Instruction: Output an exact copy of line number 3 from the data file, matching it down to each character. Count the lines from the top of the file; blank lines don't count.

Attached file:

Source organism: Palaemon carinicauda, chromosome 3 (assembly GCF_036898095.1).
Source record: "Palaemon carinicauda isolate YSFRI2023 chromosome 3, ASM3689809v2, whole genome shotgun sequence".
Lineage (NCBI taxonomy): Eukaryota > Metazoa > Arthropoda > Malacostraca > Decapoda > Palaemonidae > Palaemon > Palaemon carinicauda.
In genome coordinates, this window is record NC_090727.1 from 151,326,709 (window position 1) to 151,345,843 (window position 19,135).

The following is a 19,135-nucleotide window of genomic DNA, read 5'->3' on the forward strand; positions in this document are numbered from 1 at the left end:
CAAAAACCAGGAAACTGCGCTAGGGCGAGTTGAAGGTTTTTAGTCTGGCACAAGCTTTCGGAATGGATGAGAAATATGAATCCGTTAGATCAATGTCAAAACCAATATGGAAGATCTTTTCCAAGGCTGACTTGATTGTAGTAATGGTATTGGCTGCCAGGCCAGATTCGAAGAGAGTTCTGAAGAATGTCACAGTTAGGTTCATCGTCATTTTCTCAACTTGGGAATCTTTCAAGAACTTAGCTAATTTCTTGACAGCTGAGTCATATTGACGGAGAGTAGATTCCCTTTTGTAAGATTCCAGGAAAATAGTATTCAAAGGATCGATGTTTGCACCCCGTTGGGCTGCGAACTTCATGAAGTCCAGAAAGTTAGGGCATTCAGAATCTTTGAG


Lineage (NCBI taxonomy): Eukaryota > Metazoa > Arthropoda > Malacostraca > Decapoda > Palaemonidae > Palaemon > Palaemon carinicauda.